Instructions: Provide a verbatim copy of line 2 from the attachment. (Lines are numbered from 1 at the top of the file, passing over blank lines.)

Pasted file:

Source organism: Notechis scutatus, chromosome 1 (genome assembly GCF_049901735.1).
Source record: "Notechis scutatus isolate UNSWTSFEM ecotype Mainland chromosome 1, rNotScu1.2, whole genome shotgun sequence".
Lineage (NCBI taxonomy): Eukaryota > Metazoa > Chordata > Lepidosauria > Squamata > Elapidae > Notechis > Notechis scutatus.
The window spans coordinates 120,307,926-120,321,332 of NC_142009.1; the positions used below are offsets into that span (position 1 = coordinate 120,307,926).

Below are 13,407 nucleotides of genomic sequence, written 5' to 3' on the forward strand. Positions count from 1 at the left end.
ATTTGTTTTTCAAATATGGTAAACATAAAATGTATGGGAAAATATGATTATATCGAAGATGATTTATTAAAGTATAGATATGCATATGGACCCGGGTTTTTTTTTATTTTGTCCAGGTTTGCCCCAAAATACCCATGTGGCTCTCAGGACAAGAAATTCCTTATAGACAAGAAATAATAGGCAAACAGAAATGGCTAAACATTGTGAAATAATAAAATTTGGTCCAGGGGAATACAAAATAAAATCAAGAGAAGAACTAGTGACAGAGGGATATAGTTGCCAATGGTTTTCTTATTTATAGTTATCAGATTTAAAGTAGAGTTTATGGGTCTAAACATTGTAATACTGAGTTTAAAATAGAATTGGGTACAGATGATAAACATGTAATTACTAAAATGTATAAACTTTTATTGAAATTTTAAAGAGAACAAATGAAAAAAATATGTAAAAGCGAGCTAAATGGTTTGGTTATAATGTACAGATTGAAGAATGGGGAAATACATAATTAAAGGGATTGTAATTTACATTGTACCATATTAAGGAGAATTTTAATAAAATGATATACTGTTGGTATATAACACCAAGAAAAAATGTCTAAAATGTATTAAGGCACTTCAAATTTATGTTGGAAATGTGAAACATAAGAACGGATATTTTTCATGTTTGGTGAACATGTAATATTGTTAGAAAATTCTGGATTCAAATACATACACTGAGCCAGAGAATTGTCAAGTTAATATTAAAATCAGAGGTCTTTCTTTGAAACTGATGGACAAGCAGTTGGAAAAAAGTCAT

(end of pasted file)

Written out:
Source record: "Notechis scutatus isolate UNSWTSFEM ecotype Mainland chromosome 1, rNotScu1.2, whole genome shotgun sequence".